In Obama v Romney, Europe Just Wants a Vote
In between trashing London’s preparations for the Olympic Games, being criticised in Poland for being anti-union, and using the European welfare state as a whipping boy, Mitt Romney has done very little to endear himself to Europeans during the course of his campaign. It reaches a sort of nadir after the first debate when Romney used Spain’s economic difficulties, their awful recession and high unemployment, to attack President Obama. Nile Gardiner seemed to summarise Romney’s antipathy towards the continent when he described it as “falling apart and drowning in a sea of debt” – a good description, funnily enough, for how many Europeans view the United States.
Just as Republicans (including the vice-presidential candidate) view the social democratic model as something to be feared, European states have never sought to be more American in this regard. The peoples of Europe are quite content, for example, with the standard of healthcare and education in their respective countries – on which they spend less and receive better outcomes when compared the United States – as well the better pay and working conditions they enjoy, protected by strong labour laws such as the EU Social Chapter.
What Europeans do recognise, although they will never make it known, is the status of the United States in the world above and beyond the European Union, in spite of their comparable economic output and strength. The actions of the United States domestically impact upon Europe both politically and economically, but rarely do those living between the Atlantic and the Pacific notice any reaction. Europeans have to suffer this imbalance of power, which is why what they want above all is a vote in the presidential election.
This desire to directly influence the outcome of the presidential horserace was most clearly expressed at this exact juncture eight years ago, when the left-leaning Guardian newspaper launched “Operation Clark County” in a bid to unseat President George W. Bush, another Republican whose personality did not travel well. The plan was to “match individual Guardian readers to individual American voters” in the critical swing district of Clark County, Ohio, having them write “a personal letter, citizen to citizen, explaining why this election matters, and which issues ought to matter to the US electorate”. Readers were also encouraged to donate to the NAACP, call up radio talk shows including Air America and Rush Limbaugh, and write letters to local media outlets like the Springfield News-Sun.
No sooner had the operation been launched when the backlash began. A letter published five days subsequent to the initiation of Operation Clark County, summing up the mood of many Americans who did not care for limeys intervening in their election, read as such:
Have you not noticed that Americans don’t give two shits what Europeans think of us? Each email someone gets from some arrogant Brit telling us why to NOT vote for George Bush is going to backfire, you stupid, yellow-toothed pansies … I don’t give a rat’s ass if our election is going to have an effect on your worthless little life. I really don’t. If you want to have a meaningful election in your crappy little island full of shitty food and yellow teeth, then maybe you should try not to sell your sovereignty out to Brussels and Berlin, dipshit. Oh, yeah - and brush your goddamned teeth, you filthy animals.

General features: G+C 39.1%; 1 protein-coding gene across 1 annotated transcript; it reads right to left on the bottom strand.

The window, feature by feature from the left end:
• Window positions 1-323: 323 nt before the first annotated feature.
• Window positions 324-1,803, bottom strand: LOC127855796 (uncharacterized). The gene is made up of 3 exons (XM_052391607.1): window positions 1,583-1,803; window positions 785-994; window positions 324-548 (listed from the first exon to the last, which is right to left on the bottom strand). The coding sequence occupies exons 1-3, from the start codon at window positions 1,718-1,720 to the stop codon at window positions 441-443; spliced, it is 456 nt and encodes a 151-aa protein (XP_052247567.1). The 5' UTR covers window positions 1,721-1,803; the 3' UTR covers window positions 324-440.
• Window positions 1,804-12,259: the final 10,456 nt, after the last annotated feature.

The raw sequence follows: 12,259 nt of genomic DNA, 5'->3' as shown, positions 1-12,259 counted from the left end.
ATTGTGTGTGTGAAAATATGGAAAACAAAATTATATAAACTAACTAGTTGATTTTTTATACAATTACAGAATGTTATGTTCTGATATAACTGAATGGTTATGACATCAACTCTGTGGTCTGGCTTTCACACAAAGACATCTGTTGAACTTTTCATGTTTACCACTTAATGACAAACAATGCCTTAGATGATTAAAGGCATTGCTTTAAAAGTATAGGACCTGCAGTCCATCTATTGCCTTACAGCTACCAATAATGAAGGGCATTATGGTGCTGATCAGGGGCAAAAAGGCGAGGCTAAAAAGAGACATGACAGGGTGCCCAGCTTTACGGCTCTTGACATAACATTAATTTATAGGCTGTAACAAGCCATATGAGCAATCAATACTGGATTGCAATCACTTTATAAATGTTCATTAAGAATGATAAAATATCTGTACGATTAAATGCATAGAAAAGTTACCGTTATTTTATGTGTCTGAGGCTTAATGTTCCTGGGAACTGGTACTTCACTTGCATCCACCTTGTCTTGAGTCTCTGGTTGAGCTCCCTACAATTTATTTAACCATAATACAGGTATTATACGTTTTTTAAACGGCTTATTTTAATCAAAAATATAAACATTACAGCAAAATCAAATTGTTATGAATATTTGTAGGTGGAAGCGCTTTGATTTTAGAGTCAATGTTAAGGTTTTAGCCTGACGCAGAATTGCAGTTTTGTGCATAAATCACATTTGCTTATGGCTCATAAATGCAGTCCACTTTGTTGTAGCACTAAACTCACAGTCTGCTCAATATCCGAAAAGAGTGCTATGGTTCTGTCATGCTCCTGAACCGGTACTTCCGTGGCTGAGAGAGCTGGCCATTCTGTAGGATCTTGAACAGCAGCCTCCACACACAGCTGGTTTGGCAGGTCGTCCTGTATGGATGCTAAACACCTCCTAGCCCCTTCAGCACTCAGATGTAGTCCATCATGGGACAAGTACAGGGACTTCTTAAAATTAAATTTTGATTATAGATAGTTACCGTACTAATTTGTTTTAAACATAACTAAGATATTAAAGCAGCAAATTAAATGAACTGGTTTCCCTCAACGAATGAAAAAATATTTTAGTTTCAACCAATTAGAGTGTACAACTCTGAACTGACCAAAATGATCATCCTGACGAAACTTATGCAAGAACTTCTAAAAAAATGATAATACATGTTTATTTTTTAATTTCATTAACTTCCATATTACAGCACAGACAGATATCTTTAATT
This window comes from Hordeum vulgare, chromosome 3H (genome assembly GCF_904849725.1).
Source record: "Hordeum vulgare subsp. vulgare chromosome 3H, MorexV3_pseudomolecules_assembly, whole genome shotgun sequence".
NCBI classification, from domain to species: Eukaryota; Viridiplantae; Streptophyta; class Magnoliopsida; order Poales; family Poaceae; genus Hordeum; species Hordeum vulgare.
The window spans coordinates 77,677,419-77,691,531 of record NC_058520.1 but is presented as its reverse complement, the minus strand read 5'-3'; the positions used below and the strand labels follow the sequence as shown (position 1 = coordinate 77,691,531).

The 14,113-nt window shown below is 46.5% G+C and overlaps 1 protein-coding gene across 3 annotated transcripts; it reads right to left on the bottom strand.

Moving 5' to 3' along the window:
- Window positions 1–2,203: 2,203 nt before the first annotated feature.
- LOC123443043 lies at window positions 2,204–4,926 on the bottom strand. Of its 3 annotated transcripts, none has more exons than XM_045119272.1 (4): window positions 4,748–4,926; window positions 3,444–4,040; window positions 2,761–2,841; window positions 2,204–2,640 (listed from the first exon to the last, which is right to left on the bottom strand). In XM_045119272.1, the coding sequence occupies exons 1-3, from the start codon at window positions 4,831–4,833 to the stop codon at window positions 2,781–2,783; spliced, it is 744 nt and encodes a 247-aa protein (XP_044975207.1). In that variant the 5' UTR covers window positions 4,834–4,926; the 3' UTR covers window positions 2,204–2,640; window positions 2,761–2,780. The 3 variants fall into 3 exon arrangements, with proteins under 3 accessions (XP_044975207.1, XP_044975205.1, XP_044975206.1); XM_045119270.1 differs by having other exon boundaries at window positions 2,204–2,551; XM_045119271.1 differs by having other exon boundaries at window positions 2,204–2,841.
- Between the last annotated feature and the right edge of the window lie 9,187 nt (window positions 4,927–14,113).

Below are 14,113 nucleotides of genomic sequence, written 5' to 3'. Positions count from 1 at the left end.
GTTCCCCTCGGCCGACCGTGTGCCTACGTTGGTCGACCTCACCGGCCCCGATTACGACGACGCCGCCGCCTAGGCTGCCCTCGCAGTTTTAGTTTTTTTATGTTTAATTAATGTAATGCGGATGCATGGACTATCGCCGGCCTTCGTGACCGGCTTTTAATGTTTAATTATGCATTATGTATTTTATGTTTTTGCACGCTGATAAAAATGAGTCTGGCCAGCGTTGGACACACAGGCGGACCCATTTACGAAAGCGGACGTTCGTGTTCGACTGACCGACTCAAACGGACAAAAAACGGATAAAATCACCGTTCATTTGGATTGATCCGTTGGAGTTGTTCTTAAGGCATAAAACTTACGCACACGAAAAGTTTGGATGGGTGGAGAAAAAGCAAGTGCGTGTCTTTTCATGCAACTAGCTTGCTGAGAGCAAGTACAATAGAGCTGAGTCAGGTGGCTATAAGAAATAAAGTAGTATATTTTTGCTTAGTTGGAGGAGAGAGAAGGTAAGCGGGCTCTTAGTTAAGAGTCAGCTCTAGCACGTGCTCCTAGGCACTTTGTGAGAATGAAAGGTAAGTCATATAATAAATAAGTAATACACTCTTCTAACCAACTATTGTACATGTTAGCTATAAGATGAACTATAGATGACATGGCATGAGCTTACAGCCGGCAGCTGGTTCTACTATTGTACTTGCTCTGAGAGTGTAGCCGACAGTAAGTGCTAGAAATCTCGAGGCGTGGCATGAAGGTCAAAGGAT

Such invective, while being odiously nativist, should be forgiven within the context of the Guardian’s ridiculously patronising scheme. Guardian readers are not to be faulted necessarily for taking an interest or picking sides in a foreign election, but the original sin in Operation Clark County was the sheer arrogance of the conceit. Executed on a person-to-person basis, it claimed in essence that a university professor living in Kilburn or a frappuccino-sipping, Planet Organic-lunching Zumba instructor from Islington knew what was better for autoworkers in Springfield, Ohio and their families than they did. Within a little over a week, Guardian editorial board member Ian Katz cancelled the operation.
Romney now finds himself in a similar situation to Bush in October 2004, involved in a close race that has come down to a few swing states, including once more Florida and Ohio. Recent polling data also shows that, like Bush, Romney is unpopular in the rest the world and rather strikingly in Europe in particular. Only 3pc of respondents to a YouGov poll in Britain, 4pc in Germany, and 5pc in France said they would feel more favourable towards the United States if Romney were to win in November.
Romney should be rather grateful, therefore, that European don’t have the vote, and that the views and opinions of Europeans have no impact upon the actual outcome of the election, as Operation Clark County demonstrated. But this does not mean, of course, that Romney should ignore in totality the negative atmosphere hanging over the United States’ most essential economic and military ally. He would wise to temper his rhetoric now – his diminishment of Europe, his suggestions that the continent to going to hell in a handcart, his trivial use of Greece and Spain’s very serious economic plight to symbolise failure – in preparation for the all too foreseeable day when he has to cooperate with European leaders and the “bureaucrats in Brussels who lack any semblance of democratic accountability” to get things done.